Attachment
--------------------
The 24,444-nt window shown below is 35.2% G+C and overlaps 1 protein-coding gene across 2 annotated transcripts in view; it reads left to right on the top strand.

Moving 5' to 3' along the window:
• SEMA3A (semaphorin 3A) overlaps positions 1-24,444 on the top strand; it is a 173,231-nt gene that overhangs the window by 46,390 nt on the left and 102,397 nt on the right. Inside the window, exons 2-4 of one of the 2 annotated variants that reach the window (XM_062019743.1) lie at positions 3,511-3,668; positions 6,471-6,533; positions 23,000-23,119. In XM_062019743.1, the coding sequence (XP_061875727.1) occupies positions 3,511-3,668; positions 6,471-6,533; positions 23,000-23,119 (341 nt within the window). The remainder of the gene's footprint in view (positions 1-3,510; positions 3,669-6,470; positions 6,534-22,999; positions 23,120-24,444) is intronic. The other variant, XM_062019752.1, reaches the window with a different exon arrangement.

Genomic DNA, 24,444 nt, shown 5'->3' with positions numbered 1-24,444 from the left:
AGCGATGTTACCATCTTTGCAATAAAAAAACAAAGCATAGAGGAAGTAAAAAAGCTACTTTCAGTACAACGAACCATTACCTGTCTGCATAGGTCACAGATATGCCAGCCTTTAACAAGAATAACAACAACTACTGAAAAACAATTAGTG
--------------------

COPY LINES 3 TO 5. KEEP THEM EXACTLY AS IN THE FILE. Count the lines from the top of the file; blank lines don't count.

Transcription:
• SEMA3A (semaphorin 3A) overlaps positions 1-24,444 on the top strand; it is a 173,231-nt gene that overhangs the window by 46,390 nt on the left and 102,397 nt on the right. Inside the window, exons 2-4 of one of the 2 annotated variants that reach the window (XM_062019743.1) lie at positions 3,511-3,668; positions 6,471-6,533; positions 23,000-23,119. In XM_062019743.1, the coding sequence (XP_061875727.1) occupies positions 3,511-3,668; positions 6,471-6,533; positions 23,000-23,119 (341 nt within the window). The remainder of the gene's footprint in view (positions 1-3,510; positions 3,669-6,470; positions 6,534-22,999; positions 23,120-24,444) is intronic. The other variant, XM_062019752.1, reaches the window with a different exon arrangement.

Genomic DNA, 24,444 nt, shown 5'->3' with positions numbered 1-24,444 from the left:
AGCGATGTTACCATCTTTGCAATAAAAAAACAAAGCATAGAGGAAGTAAAAAAGCTACTTTCAGTACAACGAACCATTACCTGTCTGCATAGGTCACAGATATGCCAGCCTTTAACAAGAATAACAACAACTACTGAAAAACAATTAGTG